• The average distance, optionally counted in words, between the two key-phrases, summed over all interactions containing both key-phrases, and divided by the total number of interactions in which one or more of the key-phrases exists. This feature can be formulated as:

KeyPhraseAInteractions KeyPhraseBInteractions 1 log 10 ( dist in words + 10 ) count ( KeyPhraseAInteractions KeyPhraseBInteractions ) .

    • Any formula based on the distance within an interaction between appearances of two key-phrases.
    • The average location of the first appearance of a key-phrase in an interaction. This feature is optionally determined separately for each key-phrase, and the connection between two key-phrases is determined according to the absolute difference of their average location.
    • An average score of a key-phrase in relation to one or more categories. The connection between two key-phrases is then determined according to the absolute difference of their average score.
    • A position of a key-phrase within an interaction.
    • The distribution of the number of times a key-phrase is mentioned by the agent and by the customer.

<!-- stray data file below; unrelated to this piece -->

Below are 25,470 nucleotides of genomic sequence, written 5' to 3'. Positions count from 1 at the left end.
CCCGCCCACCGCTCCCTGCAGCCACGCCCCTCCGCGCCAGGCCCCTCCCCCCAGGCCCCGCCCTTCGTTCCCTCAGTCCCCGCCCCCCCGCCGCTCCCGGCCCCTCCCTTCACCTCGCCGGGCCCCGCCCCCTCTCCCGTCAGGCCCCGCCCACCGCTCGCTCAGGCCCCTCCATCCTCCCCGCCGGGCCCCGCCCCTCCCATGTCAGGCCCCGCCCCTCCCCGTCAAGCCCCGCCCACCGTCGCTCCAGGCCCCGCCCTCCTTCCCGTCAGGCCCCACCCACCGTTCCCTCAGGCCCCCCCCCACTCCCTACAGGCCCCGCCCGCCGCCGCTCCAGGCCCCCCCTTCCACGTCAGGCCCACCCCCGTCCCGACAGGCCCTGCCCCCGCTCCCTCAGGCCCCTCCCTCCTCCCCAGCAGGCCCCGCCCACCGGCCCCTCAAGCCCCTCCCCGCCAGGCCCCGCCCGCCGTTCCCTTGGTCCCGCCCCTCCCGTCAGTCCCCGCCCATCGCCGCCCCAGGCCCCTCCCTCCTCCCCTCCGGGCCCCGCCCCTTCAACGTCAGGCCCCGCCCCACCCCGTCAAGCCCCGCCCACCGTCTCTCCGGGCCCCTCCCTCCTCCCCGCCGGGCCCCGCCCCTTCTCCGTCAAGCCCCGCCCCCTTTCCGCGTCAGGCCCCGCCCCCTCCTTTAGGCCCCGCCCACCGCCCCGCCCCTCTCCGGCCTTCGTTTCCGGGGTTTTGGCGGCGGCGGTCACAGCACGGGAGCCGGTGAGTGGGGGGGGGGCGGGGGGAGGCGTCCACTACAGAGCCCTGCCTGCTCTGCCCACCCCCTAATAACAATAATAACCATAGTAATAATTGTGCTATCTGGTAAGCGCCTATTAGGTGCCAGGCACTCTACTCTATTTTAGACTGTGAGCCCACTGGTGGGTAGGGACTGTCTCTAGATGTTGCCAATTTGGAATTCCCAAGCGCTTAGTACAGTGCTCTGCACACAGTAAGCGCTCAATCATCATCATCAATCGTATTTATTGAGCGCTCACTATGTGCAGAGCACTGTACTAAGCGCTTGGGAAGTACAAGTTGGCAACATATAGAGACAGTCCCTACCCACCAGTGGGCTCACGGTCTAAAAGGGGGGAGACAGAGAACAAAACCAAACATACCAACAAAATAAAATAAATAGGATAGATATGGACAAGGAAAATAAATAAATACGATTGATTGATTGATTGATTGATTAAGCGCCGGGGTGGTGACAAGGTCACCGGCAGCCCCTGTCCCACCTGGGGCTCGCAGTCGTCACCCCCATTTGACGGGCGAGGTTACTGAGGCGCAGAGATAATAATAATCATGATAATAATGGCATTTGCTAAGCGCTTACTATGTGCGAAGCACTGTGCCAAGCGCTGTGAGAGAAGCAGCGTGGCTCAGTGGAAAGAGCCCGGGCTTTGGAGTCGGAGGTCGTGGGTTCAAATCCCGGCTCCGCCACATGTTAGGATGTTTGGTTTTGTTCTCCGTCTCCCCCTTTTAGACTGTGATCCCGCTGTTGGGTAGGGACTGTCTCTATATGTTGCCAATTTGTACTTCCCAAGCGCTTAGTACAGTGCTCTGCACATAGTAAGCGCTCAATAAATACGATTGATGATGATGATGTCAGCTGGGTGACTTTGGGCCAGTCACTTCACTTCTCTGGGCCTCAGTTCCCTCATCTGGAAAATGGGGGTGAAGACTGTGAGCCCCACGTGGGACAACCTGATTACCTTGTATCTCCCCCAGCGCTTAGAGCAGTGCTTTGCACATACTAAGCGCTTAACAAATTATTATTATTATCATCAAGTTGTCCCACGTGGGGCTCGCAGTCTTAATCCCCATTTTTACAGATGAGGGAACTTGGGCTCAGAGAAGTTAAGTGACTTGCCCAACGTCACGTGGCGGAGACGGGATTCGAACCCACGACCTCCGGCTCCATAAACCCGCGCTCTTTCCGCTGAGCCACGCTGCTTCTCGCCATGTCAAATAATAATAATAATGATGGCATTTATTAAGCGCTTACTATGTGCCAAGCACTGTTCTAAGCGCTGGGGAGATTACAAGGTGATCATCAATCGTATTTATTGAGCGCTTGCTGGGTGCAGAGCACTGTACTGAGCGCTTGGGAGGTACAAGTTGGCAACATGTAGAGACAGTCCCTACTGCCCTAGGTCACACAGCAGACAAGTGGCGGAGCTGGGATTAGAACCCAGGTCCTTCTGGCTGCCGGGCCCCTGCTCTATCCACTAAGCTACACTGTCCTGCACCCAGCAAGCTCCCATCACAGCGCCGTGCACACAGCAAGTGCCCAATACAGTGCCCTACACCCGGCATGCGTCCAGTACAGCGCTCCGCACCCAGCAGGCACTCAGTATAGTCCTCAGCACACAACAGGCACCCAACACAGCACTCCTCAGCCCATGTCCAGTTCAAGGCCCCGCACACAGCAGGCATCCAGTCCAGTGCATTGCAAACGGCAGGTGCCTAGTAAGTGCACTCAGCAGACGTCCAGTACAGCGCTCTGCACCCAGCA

• Key-phrase scores, relating to a confidence or importance score assigned to key phrases, as detailed in U.S. patent application Ser. No. 12/128,844 filed on May 25, 2008.

Once the features are determined, on model training step 535, a machine learning key-phrase relation network model is trained based upon the features extracted on step 530. The model is preferably of the form of an SVM or Neural Network, and optionally consists of a predetermined number of models, such as five, one model for each correlation level. The correlation between any two categories is then divided into the tagged levels by selecting the top scoring model. Alternatively correlations can be assigned a continuous score by integrating the scores related to all models. For example, the following equation can be used:

Score = AllModels S i · Score ( key - Phrase k , key - Phrase M , M i )